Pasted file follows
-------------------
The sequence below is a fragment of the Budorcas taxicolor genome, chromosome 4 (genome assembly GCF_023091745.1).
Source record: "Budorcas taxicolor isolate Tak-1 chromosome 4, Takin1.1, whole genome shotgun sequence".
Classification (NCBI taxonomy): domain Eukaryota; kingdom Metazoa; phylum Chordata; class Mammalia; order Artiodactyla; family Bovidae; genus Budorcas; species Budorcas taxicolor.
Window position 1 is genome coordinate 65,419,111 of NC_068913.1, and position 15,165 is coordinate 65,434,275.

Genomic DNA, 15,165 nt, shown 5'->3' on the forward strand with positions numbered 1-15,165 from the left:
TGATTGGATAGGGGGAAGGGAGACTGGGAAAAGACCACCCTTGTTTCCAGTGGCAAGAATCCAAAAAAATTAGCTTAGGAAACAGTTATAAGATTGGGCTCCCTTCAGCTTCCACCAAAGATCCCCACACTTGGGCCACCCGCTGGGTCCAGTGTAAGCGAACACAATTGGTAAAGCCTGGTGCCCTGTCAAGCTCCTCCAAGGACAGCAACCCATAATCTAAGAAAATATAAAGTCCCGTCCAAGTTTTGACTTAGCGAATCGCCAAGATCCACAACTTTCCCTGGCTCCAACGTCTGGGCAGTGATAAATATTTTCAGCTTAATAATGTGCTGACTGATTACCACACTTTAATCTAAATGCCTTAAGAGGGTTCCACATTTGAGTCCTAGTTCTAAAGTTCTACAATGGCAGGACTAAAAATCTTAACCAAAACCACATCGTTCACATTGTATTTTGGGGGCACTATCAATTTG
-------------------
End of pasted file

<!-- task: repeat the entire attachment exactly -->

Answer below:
The sequence below is a fragment of the Budorcas taxicolor genome, chromosome 4 (genome assembly GCF_023091745.1).
Source record: "Budorcas taxicolor isolate Tak-1 chromosome 4, Takin1.1, whole genome shotgun sequence".
Classification (NCBI taxonomy): domain Eukaryota; kingdom Metazoa; phylum Chordata; class Mammalia; order Artiodactyla; family Bovidae; genus Budorcas; species Budorcas taxicolor.
Window position 1 is genome coordinate 65,419,111 of NC_068913.1, and position 15,165 is coordinate 65,434,275.

Genomic DNA, 15,165 nt, shown 5'->3' on the forward strand with positions numbered 1-15,165 from the left:
TGATTGGATAGGGGGAAGGGAGACTGGGAAAAGACCACCCTTGTTTCCAGTGGCAAGAATCCAAAAAAATTAGCTTAGGAAACAGTTATAAGATTGGGCTCCCTTCAGCTTCCACCAAAGATCCCCACACTTGGGCCACCCGCTGGGTCCAGTGTAAGCGAACACAATTGGTAAAGCCTGGTGCCCTGTCAAGCTCCTCCAAGGACAGCAACCCATAATCTAAGAAAATATAAAGTCCCGTCCAAGTTTTGACTTAGCGAATCGCCAAGATCCACAACTTTCCCTGGCTCCAACGTCTGGGCAGTGATAAATATTTTCAGCTTAATAATGTGCTGACTGATTACCACACTTTAATCTAAATGCCTTAAGAGGGTTCCACATTTGAGTCCTAGTTCTAAAGTTCTACAATGGCAGGACTAAAAATCTTAACCAAAACCACATCGTTCACATTGTATTTTGGGGGCACTATCAATTTG